The policemen on the rampage in the university on 15 December 2019 shattered many such innocent dreams. The Shaheen Bagh women could no longer keep quiet. They came out to sit in a dharna first on the evening of 15 December 2019. In less than a week, the spotlight shifted from Jamia, Jantar Mantar, Jama Masjid, India Gate, all-important protest sites in the struggle against CAA, to the hitherto little-known dirt-laden lanes of Shaheen Bagh.
To be in Shaheen Bagh was something else. It was magical; it was exhilarating. It was like watching the triumph of the human spirit, the victory of fortitude against adversity. Soon, it became a pilgrimage centre of secular India harping on the notions of a shared past. Muslim women were shortly joined by Hindu sisters; some came in from colonies like Lajpat Nagar and Sarita Vihar, others joined gradually from neighbouring cities like Chandigarh, Jaipur and Ghaziabad. A little later, a formidable Sikh contingent arrived as reinforcement. Then a delegation of Christian nuns came in, giving Shaheen Bagh the look of a miniature India. Some came from Kerala, some from Chhattisgarh, some from Punjab, and the women of Shaheen Bagh accommodated them all. And the protest began showing signs of a movement.
As brilliantly articulated by historian Romila Thapar, who visited Shaheen Bagh after the women had been sitting in protest for eight weeks came back with this impression:
Women are finding their voice through Shaheen Bagh. We know all the struggles that women have had to go through in this country over the past fifty years. One of the manifestations of the success of that struggle is Shaheen Bagh. The struggle is led by some Muslim women, the kind who are never in the limelight, never given any publicity, and who are dismissed as just housewives. They are asserting their personality, and airing an opinion that is important. It is all very, very impressive. Nobody would have thought such strong resistance to emanate from such a quarter. The unexpectedness of it all has only added to a feeling of exhilaration. At the same time, it is the subterranean self that people do not express regularly but when they are pushed to the wall, they react. Shaheen Bagh is not about the CAA any longer, it is an assertion of a different, much more fundamental strength.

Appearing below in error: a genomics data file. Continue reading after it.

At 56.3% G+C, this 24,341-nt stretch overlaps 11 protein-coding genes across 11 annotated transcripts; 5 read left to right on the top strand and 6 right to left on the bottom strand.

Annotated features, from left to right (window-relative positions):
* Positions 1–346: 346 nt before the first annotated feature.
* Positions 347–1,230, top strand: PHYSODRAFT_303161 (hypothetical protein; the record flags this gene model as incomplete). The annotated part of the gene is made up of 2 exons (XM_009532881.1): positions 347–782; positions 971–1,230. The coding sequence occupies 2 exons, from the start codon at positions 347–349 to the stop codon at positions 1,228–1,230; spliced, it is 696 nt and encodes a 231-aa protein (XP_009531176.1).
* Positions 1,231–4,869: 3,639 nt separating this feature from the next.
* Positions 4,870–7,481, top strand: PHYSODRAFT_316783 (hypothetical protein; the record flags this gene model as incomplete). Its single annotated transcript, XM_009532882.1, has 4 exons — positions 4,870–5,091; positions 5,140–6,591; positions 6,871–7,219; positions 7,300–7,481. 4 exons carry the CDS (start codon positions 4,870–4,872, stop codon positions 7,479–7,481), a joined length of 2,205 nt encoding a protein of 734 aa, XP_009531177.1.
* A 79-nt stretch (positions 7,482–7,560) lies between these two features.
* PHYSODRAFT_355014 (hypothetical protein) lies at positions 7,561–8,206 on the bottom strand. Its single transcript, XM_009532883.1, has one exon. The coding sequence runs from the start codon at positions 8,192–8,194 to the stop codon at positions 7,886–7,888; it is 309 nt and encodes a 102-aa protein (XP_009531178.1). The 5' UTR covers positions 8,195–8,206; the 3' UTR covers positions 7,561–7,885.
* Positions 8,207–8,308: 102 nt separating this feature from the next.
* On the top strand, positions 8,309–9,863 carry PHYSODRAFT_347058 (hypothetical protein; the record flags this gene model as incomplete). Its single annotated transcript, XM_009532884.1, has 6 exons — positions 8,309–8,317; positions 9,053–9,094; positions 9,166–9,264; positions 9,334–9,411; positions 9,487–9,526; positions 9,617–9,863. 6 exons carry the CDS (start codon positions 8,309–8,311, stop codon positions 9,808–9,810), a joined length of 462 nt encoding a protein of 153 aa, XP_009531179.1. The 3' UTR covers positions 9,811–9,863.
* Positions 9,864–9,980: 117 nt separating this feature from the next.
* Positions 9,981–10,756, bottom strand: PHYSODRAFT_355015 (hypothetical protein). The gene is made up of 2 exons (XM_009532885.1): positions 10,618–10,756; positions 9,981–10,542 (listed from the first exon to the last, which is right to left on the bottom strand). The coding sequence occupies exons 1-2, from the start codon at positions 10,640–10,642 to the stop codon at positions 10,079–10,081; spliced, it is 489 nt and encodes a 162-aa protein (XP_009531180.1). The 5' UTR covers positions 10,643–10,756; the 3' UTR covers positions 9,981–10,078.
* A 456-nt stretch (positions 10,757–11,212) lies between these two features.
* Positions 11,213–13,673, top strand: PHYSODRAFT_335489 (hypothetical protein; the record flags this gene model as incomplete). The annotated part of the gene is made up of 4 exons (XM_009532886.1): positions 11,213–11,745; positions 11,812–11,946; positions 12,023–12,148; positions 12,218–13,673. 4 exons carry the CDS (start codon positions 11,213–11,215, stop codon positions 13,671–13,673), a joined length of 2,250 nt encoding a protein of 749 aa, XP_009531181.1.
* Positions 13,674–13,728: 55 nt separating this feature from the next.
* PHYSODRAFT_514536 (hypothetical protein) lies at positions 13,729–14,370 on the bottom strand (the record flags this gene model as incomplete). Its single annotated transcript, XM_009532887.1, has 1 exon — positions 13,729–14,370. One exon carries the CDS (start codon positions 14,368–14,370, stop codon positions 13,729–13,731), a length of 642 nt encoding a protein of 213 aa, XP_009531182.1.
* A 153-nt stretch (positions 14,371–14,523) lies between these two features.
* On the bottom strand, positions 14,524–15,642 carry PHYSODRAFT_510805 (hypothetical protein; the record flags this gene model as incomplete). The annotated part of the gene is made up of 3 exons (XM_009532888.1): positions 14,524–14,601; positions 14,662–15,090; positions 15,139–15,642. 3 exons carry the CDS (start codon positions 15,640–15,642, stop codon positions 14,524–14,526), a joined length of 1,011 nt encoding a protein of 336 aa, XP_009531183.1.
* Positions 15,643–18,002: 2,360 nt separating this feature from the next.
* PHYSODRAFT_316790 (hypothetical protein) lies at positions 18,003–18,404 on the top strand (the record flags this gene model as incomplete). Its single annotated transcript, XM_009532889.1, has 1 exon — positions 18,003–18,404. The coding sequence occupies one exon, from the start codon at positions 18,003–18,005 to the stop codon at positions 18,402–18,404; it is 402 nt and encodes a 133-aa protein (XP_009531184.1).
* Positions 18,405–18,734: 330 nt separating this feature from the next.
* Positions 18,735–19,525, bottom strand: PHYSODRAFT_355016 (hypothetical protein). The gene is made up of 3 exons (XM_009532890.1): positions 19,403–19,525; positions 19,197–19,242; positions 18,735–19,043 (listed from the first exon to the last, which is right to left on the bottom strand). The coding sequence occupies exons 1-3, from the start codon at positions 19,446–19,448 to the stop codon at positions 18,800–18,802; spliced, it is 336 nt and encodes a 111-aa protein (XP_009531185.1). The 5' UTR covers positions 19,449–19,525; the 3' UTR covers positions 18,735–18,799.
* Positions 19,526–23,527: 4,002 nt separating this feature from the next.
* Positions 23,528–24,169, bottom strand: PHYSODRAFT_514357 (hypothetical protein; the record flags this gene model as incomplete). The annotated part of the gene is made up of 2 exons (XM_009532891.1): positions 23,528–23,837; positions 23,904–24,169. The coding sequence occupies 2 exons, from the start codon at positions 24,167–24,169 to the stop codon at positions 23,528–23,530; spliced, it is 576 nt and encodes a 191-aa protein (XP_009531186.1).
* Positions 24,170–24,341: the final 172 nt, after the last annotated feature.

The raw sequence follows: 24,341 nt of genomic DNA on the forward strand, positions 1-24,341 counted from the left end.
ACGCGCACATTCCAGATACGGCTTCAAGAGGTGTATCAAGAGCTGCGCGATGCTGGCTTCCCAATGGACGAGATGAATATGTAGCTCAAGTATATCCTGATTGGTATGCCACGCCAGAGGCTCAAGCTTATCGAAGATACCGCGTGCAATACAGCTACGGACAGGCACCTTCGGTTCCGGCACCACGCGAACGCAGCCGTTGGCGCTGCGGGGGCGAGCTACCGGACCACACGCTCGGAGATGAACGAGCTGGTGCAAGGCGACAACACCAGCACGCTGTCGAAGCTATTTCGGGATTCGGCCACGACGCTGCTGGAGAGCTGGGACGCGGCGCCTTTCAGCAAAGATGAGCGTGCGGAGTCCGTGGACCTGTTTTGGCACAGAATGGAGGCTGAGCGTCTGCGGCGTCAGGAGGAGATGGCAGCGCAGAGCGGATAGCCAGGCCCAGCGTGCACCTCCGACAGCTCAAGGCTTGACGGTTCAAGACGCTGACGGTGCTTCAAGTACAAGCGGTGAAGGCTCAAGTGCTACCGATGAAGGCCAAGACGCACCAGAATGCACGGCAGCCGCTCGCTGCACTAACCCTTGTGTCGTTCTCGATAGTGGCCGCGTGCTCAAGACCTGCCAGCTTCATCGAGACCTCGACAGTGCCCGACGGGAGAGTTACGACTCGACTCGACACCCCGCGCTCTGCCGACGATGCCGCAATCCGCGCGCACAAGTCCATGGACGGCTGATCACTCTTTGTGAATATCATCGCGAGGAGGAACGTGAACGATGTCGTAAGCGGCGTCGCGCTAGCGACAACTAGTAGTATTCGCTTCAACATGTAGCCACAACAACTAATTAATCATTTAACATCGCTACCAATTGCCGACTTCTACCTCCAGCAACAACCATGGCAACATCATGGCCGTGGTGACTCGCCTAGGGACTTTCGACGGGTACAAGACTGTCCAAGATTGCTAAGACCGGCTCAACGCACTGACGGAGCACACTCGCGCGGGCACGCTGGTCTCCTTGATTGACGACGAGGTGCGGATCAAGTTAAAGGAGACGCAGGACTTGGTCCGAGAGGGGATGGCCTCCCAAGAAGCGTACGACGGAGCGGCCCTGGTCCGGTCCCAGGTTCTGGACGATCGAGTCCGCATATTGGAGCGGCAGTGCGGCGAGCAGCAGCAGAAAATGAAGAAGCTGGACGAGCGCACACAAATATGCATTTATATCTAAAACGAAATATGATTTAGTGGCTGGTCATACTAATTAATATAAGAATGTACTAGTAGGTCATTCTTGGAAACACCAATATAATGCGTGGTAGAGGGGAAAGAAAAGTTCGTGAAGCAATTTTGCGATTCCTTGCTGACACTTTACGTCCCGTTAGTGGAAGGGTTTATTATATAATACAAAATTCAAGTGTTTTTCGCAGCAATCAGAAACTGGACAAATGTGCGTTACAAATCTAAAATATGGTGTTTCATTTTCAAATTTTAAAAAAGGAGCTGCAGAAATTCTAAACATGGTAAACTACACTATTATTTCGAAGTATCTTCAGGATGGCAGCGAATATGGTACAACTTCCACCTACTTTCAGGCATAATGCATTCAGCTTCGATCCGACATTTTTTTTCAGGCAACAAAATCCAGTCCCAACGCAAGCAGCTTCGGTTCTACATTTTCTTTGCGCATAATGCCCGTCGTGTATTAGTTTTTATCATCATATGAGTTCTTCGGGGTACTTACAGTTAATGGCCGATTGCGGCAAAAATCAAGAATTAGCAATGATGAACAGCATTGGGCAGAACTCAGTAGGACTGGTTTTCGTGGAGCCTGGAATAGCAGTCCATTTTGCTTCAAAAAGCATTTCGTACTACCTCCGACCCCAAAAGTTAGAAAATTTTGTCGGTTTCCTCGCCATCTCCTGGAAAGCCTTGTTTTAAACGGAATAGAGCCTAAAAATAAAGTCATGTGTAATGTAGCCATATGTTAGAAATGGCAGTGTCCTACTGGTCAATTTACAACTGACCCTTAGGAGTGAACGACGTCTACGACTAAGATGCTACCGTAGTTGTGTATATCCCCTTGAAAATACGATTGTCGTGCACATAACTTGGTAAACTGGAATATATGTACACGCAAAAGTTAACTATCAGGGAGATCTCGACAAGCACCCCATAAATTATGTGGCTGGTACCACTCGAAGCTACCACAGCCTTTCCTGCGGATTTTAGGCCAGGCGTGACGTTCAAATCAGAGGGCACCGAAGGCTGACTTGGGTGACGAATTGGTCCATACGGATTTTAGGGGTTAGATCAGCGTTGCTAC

Indeed, it was an assertion of a different kind. Though technically against the CAA–NPR–NRC trilogy, it was actually a cry of anguish against all the wrongs inflicted on the community and on the women. And Muslim women, often erroneously regarded as timid sex bags, hit back at such notions. Many women, in personal conversations, elucidated the reasons for protest.
“We kept quiet when the Supreme Court said the demolition of Babri Masjid was wrong but still gave the site of the mosque to the attackers. We kept our counsel when the government claimed it had freed Muslim women from the danger of triple talaq but formed a law without consulting Muslim women. We kept quiet when they [criminals allegedly belonging to Gau Raksha Samitis] lynched our men in the name of cow protection. But now it was a question of our fundamental existence. When they are beginning to question our right to be called an Indian, what is the point of any property, any bank balance? We know what happened in Assam. We know what our home minister said again and again, explaining the chronology. We were nervous, we were edgy with all the aggressive sloganeering going on. Then they hit our children. At that time, we said, this much and no further. We went door to door, called each other out knowing if we do not raise our voice today, we would be silenced forever. The choice was simple: either sit at the protest today or prepare to sit in a detention centre a few years later,” said Saima Siddiqui on 12 January 2020, the day the protest registered the highest footfall with estimates ranging from 50,000 to 150,000.
Excerpts published with permission from Shaheen Bagh: From a Protest to a Movement, Ziya Us Salam and Uzma Ausaf, Bloomsbury.